During the course of the film, School of Rock, the main character, Dewey Finn, manages to become a successful teacher. Discuss School of Rock examines the farcical situation that develops when failed rock guitarist, Dewey Finn, becomes a substitute teacher at the prestigious prep school, Horace Green. Dewey lands the job by pretending to be Ned Schneebly, his flatmate and best friend. We expect him to fail miserably but despite some setbacks, Dewey manages turn himself into a caring and inspiring teacher.
When Dewey first arrives at Horace Green, he is clearly unfit for teaching. Things change, however, when Dewey overhears the students’ music class and realises that they could help him win ‘Battle of the Bands’. He invents a class project, ‘Rock Band’, and assigns tasks for all of the students. At first Dewey’s teaching style is very teacher-centred, but as he bonds with the students they start to take ownership of the project. We see some of Dewey’s emerging skill as he brings out the best in students who seem to lack confidence, in particular, Zack, Lawrence and Tomika.
After some ups and downs the band plays a great show and the approval of the audience affirm that Dewey has become a legitimate and successful teacher. When we first meet Dewey Finn we quickly recognise him as a try-hard loser. He is on stage playing guitar and clearly digging it. However, his comical, exaggerated, self-indulgent stage antics are not popular with the audience or the rest of the band and he experiences the ultimate humiliation when his stage dive lands him flat on his face; the audience having parted to avoid his considerable bulk.
Things get worse for Dewey when he fronts up late to a band rehearsal the next day to discover he’s been ‘fired’. Desperate for ‘cash’ to repay Ned for covering his ‘share of the rent’, Dewey is forced to consider selling one of his guitars, despite sprouting the ridiculous line, ‘Would you tell Picasso to sell his guitars? ’ When this also falls through, fate intervenes in the form of Principal Mullins from Horace Green, who calls Ned Schneebly desperately needing a substitute teacher. Dewey successfully impersonates Ned and lands ‘the gig’.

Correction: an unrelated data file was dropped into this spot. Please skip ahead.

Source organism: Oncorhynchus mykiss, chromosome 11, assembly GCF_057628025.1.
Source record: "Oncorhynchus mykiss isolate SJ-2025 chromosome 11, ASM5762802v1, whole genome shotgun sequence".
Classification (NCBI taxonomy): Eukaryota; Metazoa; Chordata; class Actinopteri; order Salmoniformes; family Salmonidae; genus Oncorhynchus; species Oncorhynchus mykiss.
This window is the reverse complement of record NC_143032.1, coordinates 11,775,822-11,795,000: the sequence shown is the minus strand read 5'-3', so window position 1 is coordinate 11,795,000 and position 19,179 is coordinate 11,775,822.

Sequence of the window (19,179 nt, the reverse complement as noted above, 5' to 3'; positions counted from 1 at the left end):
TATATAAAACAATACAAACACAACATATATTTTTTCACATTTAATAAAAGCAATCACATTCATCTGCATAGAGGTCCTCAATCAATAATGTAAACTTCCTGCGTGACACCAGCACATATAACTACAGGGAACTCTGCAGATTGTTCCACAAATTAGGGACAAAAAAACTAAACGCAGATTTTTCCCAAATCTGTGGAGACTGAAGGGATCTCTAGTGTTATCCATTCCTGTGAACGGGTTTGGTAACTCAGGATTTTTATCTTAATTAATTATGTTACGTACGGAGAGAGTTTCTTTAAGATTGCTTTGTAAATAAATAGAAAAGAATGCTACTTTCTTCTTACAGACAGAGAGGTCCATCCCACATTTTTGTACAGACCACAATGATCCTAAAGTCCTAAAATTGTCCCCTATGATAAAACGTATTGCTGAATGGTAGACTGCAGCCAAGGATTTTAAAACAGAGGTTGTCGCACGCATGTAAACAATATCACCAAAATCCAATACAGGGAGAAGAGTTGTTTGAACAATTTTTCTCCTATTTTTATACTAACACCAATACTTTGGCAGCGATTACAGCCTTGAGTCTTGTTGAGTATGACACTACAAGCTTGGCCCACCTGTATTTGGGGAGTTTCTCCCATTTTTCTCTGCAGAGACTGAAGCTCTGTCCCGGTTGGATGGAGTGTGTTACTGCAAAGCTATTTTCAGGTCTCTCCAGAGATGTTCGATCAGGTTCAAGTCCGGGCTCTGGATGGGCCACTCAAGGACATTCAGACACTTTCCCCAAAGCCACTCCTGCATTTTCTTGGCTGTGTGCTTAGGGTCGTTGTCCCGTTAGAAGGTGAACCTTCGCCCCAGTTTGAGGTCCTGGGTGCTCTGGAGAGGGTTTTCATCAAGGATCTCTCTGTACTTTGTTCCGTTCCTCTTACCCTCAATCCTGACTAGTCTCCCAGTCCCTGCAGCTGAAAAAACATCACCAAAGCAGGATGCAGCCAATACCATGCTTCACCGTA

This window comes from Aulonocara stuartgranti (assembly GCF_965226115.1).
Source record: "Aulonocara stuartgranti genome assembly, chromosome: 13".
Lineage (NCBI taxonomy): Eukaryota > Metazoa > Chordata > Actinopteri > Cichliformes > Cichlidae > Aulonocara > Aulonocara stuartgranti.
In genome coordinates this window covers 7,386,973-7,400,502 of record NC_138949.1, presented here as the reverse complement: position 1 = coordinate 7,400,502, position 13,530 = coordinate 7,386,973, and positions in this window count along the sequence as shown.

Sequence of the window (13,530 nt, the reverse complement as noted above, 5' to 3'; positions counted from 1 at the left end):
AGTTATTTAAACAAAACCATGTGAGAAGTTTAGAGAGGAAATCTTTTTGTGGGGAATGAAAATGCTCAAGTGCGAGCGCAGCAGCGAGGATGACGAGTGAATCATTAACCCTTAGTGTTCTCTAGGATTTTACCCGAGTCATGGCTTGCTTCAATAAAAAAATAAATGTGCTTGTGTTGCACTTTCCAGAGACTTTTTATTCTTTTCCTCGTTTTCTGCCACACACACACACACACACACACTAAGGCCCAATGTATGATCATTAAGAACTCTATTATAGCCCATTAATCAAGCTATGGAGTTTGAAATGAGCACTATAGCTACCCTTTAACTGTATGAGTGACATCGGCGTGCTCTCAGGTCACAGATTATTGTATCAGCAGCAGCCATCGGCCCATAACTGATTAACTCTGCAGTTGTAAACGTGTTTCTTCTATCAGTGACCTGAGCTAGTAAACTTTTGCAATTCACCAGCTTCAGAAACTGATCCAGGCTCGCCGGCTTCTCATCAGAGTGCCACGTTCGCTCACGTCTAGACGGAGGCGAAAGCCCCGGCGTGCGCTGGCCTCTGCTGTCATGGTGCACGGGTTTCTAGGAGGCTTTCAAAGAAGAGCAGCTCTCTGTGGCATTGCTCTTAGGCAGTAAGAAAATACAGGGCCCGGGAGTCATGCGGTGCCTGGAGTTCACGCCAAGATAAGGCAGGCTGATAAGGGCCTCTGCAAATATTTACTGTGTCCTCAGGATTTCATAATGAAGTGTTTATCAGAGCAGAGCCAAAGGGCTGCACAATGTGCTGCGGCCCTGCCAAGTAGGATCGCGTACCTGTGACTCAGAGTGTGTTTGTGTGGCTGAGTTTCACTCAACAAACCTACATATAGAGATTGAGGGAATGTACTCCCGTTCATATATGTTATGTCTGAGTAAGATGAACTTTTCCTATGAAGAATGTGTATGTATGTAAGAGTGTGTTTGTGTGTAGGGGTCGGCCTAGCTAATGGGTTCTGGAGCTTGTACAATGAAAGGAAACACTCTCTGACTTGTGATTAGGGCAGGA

When Dewey/Ned arrives at the school and informs Ms Mullins that he is ‘a hard-ass’ and has ‘no problem smacking’ a student who ‘gets out of line’ we sense that Dewey’s career as a substitute teacher will soon end in disaster. Our confidence in Dewey is further eroded when he gets inside the classroom; as he can’t spell his ‘own’ name, Schneebly, and then confesses to being ‘hung over’ and ‘hungry’. Dewey orders ‘recess’ for the rest of the day and upsets ‘class factotum’ Summer Hathaway when he tears the gold star and demerit chart off the wall.
The sight of Dewey poised waiting for the bell and then sprinting to his van, ignoring Principal Mullins in the process, reinforces our sense of doom. However, the tone of the classroom changes after Dewey inadvertently overhears the students’ music class. He quickly grabs equipment from the back of his van – guitars, drums, amps etc. – and transforms the classroom into a rehearsal space. At first his actions are motivated by self-interest: winning ‘Battle of the Bands’ and claiming the ‘$20,000 prize’.
However another side of Dewey Finn begins to emerge as he identifies with and encourages some of the less confident students. After a few wrong turns, Dewey manages to assign every student a meaningful role and to bind the class into a cohesive team. Dewey intuitively responds to the needs of students like lead guitarist, Zack, Lawrence on keyboards and backing singer Tomika. Dewey sees Zack being bullied by his father in the carpark before school – ‘guitar after homework and chores’ – and devises a special lesson to help Zack find the strength to stand up for himself.